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2002 - 2012 Mercedes-Benz SL Cabriolet Review

There’s no more iconic Mercedes-Benz roadster than the SL - the model designation has been used consecutively since the 1950s.

Review

INTRODUCTION:

There’s no more iconic Mercedes-Benz roadster than the SL - the model designation has been used consecutively since the 1950s. But while the first generation may have been the prettiest and the fourth generation the best built it was the fifth series, unveiled in 2002, that had the broadest spread of talents. A two-seater with a folding metal hard top, the SL was the perfect all-weather sports car and went on to sell accordingly. 


MODEL RANGE:

Unlike previous models this fifth generation SL was never available with a canvas roof; instead it was the first to offer a folding metal hard top. The result was a car that could offer a level of refinement and comfort hereby unseen in the sector. The two-seat configuration meant it even managed to look good too - roof up or down.

It’s a premium roadster though, with high prices when new, so don’t expect economy and efficiency to rate highly on the list of priorities with the engines. In fact there’s only a handful to choose from, all petrol-powered - the 3.7-litre V6, 5.0-litre V8 and even a 5.5-litre V12 badged SL 350, 500 and 600 respectively. The latter is particularly rare on the used market though, and later SL 350s downsized to a 3.5-litre V6.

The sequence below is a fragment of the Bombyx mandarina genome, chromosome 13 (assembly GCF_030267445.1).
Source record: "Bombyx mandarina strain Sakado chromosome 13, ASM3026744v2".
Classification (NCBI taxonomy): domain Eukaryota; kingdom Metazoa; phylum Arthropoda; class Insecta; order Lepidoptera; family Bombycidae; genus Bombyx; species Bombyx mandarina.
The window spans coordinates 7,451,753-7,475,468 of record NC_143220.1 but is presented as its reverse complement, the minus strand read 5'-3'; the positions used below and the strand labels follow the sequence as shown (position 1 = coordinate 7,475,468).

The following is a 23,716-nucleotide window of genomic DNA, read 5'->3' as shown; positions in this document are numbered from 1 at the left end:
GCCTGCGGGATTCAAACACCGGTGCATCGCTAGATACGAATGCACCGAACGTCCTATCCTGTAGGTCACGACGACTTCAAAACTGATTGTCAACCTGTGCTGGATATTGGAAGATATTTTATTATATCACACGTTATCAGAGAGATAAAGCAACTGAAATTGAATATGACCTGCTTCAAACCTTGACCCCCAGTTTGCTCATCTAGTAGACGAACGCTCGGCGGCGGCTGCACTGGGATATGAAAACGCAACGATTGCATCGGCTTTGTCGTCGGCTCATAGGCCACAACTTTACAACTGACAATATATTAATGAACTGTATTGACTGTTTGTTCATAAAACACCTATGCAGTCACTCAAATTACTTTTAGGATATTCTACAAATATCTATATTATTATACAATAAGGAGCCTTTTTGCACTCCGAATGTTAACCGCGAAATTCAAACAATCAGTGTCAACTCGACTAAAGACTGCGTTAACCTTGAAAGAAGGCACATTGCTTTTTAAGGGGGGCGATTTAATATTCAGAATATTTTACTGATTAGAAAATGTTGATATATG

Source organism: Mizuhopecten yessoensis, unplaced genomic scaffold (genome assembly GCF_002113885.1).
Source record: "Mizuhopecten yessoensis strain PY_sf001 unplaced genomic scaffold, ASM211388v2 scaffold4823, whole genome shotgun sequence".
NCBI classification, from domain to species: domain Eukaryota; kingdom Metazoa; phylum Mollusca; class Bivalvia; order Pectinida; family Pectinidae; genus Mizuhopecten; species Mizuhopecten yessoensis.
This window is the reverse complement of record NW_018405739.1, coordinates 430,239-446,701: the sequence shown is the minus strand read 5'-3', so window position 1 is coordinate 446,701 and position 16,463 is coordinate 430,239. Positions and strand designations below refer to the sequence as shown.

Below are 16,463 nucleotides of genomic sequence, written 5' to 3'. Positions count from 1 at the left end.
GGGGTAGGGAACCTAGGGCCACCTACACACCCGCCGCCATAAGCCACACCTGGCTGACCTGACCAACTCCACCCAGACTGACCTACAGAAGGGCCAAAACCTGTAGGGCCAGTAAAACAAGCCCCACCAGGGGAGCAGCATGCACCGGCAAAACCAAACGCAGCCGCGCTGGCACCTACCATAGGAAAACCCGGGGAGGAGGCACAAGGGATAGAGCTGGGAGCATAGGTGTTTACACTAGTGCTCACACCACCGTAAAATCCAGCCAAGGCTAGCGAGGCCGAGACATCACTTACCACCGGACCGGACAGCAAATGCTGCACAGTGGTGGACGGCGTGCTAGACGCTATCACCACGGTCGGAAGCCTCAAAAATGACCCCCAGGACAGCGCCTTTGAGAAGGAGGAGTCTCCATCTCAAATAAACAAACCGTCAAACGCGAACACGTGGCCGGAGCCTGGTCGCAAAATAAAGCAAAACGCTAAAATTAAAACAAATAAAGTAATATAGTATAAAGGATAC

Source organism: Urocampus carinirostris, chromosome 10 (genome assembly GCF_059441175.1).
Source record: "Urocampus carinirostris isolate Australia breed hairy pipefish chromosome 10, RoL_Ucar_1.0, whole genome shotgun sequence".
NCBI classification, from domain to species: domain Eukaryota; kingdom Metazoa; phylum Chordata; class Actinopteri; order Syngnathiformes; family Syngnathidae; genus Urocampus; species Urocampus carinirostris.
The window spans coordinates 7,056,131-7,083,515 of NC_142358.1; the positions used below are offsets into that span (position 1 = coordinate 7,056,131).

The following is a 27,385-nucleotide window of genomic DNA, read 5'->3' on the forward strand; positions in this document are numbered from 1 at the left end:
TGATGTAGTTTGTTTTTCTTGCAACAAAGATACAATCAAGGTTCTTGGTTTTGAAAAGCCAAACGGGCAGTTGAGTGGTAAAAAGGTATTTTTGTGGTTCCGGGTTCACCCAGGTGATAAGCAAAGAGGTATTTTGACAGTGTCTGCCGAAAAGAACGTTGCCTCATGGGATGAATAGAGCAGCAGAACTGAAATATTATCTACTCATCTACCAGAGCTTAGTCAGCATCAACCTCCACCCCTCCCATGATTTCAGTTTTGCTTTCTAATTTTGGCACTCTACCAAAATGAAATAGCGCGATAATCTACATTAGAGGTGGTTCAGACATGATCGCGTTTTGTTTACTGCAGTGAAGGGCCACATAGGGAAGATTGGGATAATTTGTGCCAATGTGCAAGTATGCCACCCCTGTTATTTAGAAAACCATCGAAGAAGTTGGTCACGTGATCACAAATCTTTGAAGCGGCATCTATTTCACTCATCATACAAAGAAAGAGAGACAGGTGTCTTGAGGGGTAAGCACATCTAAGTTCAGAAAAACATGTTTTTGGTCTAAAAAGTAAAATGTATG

Those looking for even more performance have the option of the AMG-powered models, with either a supercharged 5.4-litre V8 in the earlier SL 55 AMG or a 6.2-litre V8 in the later SL 63 AMG. More often seen on the used market are the regular SLs sporting AMG wheels and styling additions inside and out.

All engines came with an automatic gearbox only, the early cars using a slick and smooth-shifting five-speed unit and the later models an even more flexible seven-speed transmission.


BEST BUY:

The SL 500 is probably the most typical model, but that didn’t stop the most efficient and economical version taking a lead in the sales charts. The entry-level SL 350 won’t leave you wishing for more performance, even if it is lacking a V8 burble, thanks to a sub-seven second 0-100km/h time. Don’t be put off by high mileages, as long as the service schedule has been adhered to. All are well-equipped and it’s worth noting the SL suits metallic colours best, especially silver.


THE NUMBERS:

SL 350
3.5-litre petrol

Engines: 3,498cc V6
Power: 316hp
Maximum speed: 250km/h
0-100km/h: 6.2 seconds
Fuel consumption: 9.9 litres/100km
CO2: 238g/km

Euro NCAP:  N/A

GOOD POINTS:
• Performance
• Folding metal roof
• Image

BAD POINTS:
• Some interior of low quality
• Relatively common
• Expensive running costs

SUMMARY:

In theory roadsters aren’t really suited to our climate, but with its folding metal roof the Mercedes SL really is a convertible for all four seasons. Neatly designed with a comfortable interior, the range of engines and performance on offer makes it a truly impressive package. Add to that the firm’s famed reliability record and the SL’s peerless (and largely classless) image and its competitors don’t stand a chance.